Countdown to new Who: Doctor Who Series 4

“Donna Noble has left the library. Donna Noble has been saved”

And here we are, my favourite series of Doctor Who. So much huge wonderfulness and even its less good moments are still more than halfway decent. Key to the series’ success is Catherine Tate’s Donna Noble – gobby and one-dimensional in her introductory episode the Christmas special The Runaway Bride, her character journey throughout this season is magisterially constructed, a true awakening of self (with thankfully no romantic inclinations towards our Time Lord) and one given unbearable poignancy due to its frustratingly tragic end.

It’s also one of the best constructed series in terms of its over-arching season arc, its warnings and clues layered meaningfully into several stories and building into a momentous and properly climactic finale, which lands just about the right level of grandiosity. There’s also the first companion-lite episode (the superbly creepy Midnight) to go with the Doctor-lite one (the achingly beautiful dystopian Turn Left); a typically brilliant Moffat double-header in  Silence in the Library and Forest of the Dead with gorgeous work from Alex Kingston as the soon-to-be-hugely-significant River Song; and if the return of Rose undoes some of the emotional impact of the Series 2 finale, Billie Piper’s work is spikily powerful. These are episodes I can, and have, watched over and over again.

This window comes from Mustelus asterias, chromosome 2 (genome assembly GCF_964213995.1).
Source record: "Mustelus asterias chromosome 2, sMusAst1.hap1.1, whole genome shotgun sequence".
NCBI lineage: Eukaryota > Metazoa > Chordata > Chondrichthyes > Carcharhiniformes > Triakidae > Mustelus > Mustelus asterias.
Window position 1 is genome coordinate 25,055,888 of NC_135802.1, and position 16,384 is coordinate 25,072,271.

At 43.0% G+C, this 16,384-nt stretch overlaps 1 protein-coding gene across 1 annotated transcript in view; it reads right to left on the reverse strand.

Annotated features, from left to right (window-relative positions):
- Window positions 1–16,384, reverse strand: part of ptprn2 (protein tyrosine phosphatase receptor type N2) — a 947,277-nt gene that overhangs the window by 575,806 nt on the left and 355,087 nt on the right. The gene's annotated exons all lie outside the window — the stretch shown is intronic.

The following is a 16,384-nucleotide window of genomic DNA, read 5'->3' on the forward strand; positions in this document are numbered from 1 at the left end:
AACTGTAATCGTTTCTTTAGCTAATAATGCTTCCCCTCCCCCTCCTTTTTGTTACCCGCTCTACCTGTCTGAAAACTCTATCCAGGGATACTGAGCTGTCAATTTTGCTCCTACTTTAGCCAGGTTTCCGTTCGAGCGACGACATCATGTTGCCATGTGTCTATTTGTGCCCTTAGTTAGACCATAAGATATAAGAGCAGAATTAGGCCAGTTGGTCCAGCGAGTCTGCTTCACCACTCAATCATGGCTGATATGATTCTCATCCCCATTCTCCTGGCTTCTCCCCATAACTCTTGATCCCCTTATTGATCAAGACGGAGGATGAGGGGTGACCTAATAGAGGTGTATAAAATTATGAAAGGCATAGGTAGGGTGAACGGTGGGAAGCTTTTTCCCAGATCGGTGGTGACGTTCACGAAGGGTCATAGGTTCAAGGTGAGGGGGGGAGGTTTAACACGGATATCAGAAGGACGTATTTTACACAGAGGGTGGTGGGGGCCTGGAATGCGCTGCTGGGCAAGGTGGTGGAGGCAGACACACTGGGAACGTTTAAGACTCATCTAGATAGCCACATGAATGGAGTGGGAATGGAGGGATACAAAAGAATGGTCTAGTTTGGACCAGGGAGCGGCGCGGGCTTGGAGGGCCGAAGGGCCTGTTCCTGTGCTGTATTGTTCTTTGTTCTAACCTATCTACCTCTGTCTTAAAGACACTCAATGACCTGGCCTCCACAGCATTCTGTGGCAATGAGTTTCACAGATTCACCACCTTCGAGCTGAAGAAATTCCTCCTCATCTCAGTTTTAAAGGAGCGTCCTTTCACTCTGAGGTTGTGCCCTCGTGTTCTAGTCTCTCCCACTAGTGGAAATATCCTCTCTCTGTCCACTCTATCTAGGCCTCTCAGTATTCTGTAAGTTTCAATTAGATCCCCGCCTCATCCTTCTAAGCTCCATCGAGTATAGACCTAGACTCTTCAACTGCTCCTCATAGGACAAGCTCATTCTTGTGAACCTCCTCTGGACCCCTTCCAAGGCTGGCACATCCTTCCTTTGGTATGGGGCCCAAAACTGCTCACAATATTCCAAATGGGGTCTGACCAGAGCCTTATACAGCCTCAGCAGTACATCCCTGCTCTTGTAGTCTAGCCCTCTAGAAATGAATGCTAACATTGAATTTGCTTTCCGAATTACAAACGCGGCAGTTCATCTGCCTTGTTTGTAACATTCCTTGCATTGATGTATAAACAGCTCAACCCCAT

Continue reading “Countdown to new Who: Doctor Who Series 4”